Knowing that purposeful pop comes packaged in the Katy Perry deal, her ‘wokeness’ can and should be addressed as a factor in discussing Witness, especially because Perry’s far too large a star and made far too many mistakes to keep making them. Her social justice rebrand largely stems from her very vocal support of Hillary Clinton from an early stage, which is both impressive and unimpressive at the same time because everyone should have been on the Hillary wagon based on the two options presented. Perry now strives to take the activism to the studio, updating her professional resume for the world to see. Yet Witness acting as a soundtrack to a revolution is like declaring Caitlin Jenner the sole authority on the matters of transgendered community; girlfriend means well but sometimes their actions muddle the positive work they attempt.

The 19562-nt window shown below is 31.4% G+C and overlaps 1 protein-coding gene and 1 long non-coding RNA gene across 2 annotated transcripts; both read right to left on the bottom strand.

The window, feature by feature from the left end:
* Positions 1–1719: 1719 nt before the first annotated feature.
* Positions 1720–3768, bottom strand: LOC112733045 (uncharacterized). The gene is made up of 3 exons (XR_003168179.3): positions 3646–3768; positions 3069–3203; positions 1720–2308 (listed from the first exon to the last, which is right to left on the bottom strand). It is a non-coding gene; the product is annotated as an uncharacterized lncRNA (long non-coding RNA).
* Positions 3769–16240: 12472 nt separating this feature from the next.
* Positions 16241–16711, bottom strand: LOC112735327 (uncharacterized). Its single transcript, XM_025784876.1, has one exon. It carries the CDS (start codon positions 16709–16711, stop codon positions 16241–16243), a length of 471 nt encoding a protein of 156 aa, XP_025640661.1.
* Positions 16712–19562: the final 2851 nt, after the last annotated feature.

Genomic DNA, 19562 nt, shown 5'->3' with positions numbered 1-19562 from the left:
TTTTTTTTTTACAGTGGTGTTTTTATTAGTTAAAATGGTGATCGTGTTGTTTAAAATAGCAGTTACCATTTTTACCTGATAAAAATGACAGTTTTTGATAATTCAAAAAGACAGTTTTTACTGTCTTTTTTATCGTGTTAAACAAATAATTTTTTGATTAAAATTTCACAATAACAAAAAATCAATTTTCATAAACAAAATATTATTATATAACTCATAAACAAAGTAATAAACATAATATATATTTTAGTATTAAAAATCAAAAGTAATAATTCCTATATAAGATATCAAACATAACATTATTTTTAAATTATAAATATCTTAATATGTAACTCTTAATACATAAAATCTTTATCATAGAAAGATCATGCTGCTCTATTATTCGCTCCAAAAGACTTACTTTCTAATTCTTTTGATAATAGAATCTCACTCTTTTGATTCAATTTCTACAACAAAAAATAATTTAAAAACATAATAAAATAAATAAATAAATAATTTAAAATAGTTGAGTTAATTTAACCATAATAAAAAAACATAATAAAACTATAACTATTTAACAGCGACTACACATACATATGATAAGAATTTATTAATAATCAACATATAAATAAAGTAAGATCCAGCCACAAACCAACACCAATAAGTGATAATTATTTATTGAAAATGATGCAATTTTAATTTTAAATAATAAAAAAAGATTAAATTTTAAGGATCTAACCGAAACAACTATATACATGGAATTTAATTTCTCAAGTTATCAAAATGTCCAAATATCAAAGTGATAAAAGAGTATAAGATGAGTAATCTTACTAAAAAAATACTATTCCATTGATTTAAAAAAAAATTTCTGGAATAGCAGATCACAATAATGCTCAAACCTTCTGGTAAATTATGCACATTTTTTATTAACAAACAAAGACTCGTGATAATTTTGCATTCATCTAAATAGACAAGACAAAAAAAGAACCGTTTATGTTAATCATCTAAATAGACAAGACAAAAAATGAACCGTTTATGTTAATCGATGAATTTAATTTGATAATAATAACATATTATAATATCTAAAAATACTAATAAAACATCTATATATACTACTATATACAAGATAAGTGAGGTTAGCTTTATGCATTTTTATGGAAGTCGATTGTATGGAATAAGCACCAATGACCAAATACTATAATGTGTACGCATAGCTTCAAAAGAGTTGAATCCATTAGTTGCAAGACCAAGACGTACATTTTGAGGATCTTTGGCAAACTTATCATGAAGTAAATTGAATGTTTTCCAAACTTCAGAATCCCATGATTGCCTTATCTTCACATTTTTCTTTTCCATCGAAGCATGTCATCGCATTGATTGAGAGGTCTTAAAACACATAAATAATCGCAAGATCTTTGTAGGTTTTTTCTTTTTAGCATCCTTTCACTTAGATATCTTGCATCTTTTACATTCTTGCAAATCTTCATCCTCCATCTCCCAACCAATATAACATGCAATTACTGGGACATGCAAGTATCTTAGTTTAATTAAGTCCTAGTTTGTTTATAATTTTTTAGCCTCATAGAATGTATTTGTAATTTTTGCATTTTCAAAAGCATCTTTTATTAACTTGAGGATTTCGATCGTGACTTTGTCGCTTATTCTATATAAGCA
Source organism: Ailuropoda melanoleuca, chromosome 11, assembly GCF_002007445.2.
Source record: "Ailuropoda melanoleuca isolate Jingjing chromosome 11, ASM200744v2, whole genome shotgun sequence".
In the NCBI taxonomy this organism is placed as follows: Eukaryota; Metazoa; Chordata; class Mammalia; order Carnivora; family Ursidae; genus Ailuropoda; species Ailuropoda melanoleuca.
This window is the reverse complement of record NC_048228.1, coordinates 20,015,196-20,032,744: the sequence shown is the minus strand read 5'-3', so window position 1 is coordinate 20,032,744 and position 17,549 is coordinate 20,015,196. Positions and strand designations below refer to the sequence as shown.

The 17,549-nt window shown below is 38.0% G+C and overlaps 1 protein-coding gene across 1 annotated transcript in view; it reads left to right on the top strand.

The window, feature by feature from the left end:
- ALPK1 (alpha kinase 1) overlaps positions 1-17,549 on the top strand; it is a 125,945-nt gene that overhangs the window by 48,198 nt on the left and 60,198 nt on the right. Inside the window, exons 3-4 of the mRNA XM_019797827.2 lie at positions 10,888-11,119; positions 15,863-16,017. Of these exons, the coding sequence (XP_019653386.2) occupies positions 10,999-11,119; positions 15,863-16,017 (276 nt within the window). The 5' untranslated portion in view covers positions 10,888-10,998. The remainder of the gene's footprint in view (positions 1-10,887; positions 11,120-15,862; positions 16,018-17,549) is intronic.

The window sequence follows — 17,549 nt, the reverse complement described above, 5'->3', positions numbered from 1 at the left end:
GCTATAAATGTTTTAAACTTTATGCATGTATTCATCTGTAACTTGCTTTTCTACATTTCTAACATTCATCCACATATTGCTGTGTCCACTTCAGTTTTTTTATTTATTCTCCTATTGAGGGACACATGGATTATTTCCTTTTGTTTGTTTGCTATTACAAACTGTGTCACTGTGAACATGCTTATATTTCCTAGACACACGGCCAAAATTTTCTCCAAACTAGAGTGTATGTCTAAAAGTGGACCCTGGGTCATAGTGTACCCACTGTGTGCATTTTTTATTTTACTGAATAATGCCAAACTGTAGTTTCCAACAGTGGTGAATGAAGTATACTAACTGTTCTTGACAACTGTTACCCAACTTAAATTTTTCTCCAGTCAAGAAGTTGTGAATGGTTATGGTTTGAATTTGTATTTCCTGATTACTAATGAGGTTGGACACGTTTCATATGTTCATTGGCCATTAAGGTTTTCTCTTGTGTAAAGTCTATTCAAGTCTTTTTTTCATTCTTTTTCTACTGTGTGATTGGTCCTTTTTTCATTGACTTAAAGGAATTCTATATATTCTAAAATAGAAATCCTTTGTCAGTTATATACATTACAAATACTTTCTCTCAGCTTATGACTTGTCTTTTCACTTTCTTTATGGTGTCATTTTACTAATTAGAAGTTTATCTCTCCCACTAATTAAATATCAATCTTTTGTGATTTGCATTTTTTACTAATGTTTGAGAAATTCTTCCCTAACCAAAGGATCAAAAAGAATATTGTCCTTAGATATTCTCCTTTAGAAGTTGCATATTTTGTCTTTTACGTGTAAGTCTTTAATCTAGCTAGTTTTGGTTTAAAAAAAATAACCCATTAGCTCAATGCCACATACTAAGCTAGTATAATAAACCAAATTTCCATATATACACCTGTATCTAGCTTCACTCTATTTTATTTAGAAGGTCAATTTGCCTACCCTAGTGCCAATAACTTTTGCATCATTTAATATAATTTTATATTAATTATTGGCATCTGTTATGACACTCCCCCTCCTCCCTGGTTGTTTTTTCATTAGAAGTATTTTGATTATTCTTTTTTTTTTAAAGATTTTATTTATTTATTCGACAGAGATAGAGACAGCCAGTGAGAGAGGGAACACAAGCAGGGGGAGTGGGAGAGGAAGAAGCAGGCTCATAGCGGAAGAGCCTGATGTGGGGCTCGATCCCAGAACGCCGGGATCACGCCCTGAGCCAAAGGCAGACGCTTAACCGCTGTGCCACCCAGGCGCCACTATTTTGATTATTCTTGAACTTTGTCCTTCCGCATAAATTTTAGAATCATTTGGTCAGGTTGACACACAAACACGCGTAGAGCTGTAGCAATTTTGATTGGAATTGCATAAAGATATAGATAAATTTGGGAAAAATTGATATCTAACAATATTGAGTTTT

Since Witness clearly will not provide the historical soundtrack to the #resistance, the question stands will it stand up in the annals of pop music history? In many ways, Katy Perry’s fifth record follows much of the same formula of her prior work, stretching words to rhyme together, big-ass choruses, and melodramatic ballads that compliment her throaty crooning. Furthermore, the rollout to Witness obviously took some unexpected turns, which makes you question Katy Perry, the person, holds any control over Katy Perry, the brand and megastar.